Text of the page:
Being a teacher is something that I’ve always wanted to do. There is no question in my mind that I was meant to be a teacher and when it’s time, I will retire as a teacher. Politics, standardized testing, teacher pay…all of those issues have caused a lot of people to change careers. I must admit, with all of the complaints that I’m hearing from people I know that are in this profession, I feel pretty lucky to be the kind of teacher I am. Where I teach, standardized testing happens one time at the beginning of the school year. The results of the tests guide our instruction for the rest of the year. There’s no test at the end to determine grade placement for the next school year. I get to teach how I want…I’m given the standards and I teach to them. It’s fun. Most of the time.
Despite all of the advantages of teaching in a non-public school, I still find that I’m burned out. Sometimes it’s because of obnoxious parents or a boss that comes off a little too blunt and abrasive during faculty meetings, but most of what I burn myself out on, is the work that I bring home. It’s probably a well known fact that teachers work longer than 3:00 on a daily basis, and that we have little to no extra time during the day to get lesson plans written and papers graded. So then why do I feel that it’s unfair that I have so much work to do at home? I feel bitter at times, almost to the point where I’m jealous of people with 9-5 jobs that can come home and know that there is no work that has to be done…aside from typical housework.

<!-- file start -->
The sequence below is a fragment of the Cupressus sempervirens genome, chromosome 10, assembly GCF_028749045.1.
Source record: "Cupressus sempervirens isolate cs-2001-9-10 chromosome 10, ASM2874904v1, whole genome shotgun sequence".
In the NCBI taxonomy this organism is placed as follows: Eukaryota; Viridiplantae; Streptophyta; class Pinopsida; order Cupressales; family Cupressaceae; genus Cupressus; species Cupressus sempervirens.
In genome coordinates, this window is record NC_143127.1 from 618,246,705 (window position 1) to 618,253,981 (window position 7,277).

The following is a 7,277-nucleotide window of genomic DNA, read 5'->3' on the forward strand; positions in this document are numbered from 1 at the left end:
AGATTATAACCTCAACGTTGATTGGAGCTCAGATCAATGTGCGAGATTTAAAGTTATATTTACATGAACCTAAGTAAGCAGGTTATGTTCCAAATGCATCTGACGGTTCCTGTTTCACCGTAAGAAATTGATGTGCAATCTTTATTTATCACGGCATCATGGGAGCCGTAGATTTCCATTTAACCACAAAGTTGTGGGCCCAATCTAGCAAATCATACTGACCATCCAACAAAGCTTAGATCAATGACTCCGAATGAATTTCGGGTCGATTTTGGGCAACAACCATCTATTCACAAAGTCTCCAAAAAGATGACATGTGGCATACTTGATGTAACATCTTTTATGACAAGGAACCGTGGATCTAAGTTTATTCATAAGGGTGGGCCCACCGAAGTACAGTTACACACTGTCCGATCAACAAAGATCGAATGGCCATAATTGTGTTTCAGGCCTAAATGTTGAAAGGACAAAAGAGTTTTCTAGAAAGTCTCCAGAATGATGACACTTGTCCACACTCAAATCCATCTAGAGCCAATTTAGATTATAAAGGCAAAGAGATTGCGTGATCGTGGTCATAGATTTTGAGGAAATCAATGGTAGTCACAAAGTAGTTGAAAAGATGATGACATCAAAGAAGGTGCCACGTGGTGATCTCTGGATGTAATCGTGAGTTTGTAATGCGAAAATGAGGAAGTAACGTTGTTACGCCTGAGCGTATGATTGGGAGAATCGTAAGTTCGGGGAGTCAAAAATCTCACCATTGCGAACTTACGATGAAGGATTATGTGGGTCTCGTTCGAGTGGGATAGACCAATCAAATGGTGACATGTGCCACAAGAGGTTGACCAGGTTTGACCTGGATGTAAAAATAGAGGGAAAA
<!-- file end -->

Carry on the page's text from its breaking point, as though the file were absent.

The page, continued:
A colleague of mine, who I mentored during her second year as a teacher, told me that she has a policy that she does not take work home. She and I are very similar in that we don’t have children to occupy our time when we get home. So how could this woman, who is younger than me, have the right idea from the very start, and I still can’t get it after 10 years? There are many answers to this question…from always having my job as my first priority to time mismanagement. Whatever the reason, I am feeling particularly burned out and lazy this weekend. It’s Saturday night and I haven’t even started my lesson plans for next week. When I complained to my husband, he asked me how many weeks there were left in the school year. There was a lot of sarcasm in what he said. With one rhetorical question, he shut down my complaint. Public or private school, new or seasoned teacher, you can’t argue with the fact that there are 16 days left in the school year. With so few days left, there’s no room for complaining. I’m off to start my lesson plans….